Last month, Nick Kypreos made a comment on Hockey Night in Canada that sent shivers down my spine by mentioning Ken Holland and Seattle in the same breath. Holland was a fantastic General Manager — in fact, one of the best — but has shown no resemblance to that in his recent years. He has yet to receive a new offer from the Detroit Red Wings ownership as his team spirals down a path of certain destruction. It would behoove Seattle, in my humble opinion, to scratch his name off the list of potential GM’s.
Detroit Red Wings General Manager Ken Holland was once considered to be the best in the business. His teams reached the playoffs for eighteen straight years and advanced to the Stanley Cup Finals four times — emerging as champions in three. The locker room housed legendary players such as Steve Yzerman, Pavel Datsyuk, Sergei Fedorov, and Chris Osgood.
Fans and opposing front-offices loved to hate them.
“I spent my 17-year career in different NHL front offices during this historic Red Wings run,” wrote Frank Provenzano in an article for the Athletic. “We would emulate Detroit. We would hate them. But we didn’t often beat them.”
It seems like yesterday that Sergei Fedorov, with his two-piece stick and white skates, was carving circles around my beloved Bruins. The reality is that his thirteen-year career with the Red Wings ended a decade and a half ago and those dominant years in Detroit are only visible in the rear-view mirror.
Last year, they missed the playoffs for the first time since 1989.
Any fan of the game understands that you can’t stay on top forever and that with regression comes rebuild. It’s an ebb and flow that drives our emotions and encourages a love-hate relationship with front-offices.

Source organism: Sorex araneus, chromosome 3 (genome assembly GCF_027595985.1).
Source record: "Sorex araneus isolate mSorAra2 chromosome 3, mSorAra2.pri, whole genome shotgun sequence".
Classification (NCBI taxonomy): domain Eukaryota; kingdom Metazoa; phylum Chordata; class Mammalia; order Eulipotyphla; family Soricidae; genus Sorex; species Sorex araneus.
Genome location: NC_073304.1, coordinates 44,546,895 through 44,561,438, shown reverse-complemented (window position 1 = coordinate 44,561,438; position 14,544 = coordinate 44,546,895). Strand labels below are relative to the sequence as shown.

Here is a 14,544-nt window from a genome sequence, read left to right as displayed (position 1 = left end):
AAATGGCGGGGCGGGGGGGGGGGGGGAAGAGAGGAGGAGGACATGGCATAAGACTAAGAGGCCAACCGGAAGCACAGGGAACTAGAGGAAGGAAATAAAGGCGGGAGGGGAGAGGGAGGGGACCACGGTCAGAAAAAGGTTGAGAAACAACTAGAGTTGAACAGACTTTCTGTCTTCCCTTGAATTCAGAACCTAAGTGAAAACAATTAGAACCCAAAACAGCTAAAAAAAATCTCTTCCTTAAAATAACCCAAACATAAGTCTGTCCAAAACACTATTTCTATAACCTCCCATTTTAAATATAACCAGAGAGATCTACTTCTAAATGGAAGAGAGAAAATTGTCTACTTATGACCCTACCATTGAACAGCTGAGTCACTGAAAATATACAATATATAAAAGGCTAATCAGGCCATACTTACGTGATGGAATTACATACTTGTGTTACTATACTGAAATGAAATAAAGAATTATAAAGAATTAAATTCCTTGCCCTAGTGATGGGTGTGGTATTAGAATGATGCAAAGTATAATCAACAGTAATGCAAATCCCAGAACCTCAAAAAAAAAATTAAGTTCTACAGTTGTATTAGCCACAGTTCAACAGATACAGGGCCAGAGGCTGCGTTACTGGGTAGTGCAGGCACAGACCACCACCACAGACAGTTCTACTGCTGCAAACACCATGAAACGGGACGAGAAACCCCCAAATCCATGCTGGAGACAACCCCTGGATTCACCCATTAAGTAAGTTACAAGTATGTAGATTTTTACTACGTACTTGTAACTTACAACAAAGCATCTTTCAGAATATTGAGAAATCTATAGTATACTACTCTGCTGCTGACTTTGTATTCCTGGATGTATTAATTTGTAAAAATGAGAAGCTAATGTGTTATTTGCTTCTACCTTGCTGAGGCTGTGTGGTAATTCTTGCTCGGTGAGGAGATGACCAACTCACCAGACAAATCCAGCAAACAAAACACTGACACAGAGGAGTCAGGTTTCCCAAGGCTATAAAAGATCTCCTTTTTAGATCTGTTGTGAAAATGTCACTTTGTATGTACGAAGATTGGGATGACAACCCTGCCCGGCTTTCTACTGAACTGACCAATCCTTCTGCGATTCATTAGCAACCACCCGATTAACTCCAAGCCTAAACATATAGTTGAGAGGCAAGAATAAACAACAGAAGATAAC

Teams in “rebuild mode” will generally drop the contracts of older players by trading them away for young prospects and draft picks. As their talent drops, so does the teams place in the standings — increasing their chances of gaining higher picks in the Entry Draft lottery.
Ken Holland seems to have missed the memo.
The Red Wings currently have 10 players with no-trade clauses, all of which are assigned to skaters over the age of 27.
NTC for every team in the NHL, ranked by total teams on the no-trade lists. Detroit leads, while Colorado actually does something good. pic.twitter.com/DdbZhv3EDd— Colin Cudmore (@CudmoreColin) July 25, 2017
Additionally, four players over the age of 30 have contracts which extend to at least the 2020-21 season.
The destruction isn’t all on the hands of Holland — he has after all attempted to right the ship over the last couple of years — but he played a major role in handcuffing the franchise with bad contracts and a limited prospect pool.
“Denial is a powerful thing. It kept the Detroit Red Wings in the playoff picture for an astonishing 25 consecutive seasons,” wrote Matt Larkin of the Hockey News. “Now it threatens to bind their feet in cement for years to come. The Wings’ post-season streak finally ended in 2016-17, but GM Ken Holland remains committed to keeping his team competitive in the present.”
The first few years will be challenging for Seattle and they need to have someone at the helm who can build prospect depth and handle contracts with the future in mind. I would be very hesitant to say that Holland fits that bill.
“Let’s make no mistake about it, Kenny Holland is out there,” Kypreos said on Hockey Night in Canada. “His contract is going to expire at the end of the year. No talks at all scheduled. It appears it might go all the way to the end of the season before it gets addressed. You’ve got to put him at the top of the list.”
While being a GM concerns a lot more than just contracts, it’s the on ice results that matter and Ken Holland is failing his team in that category.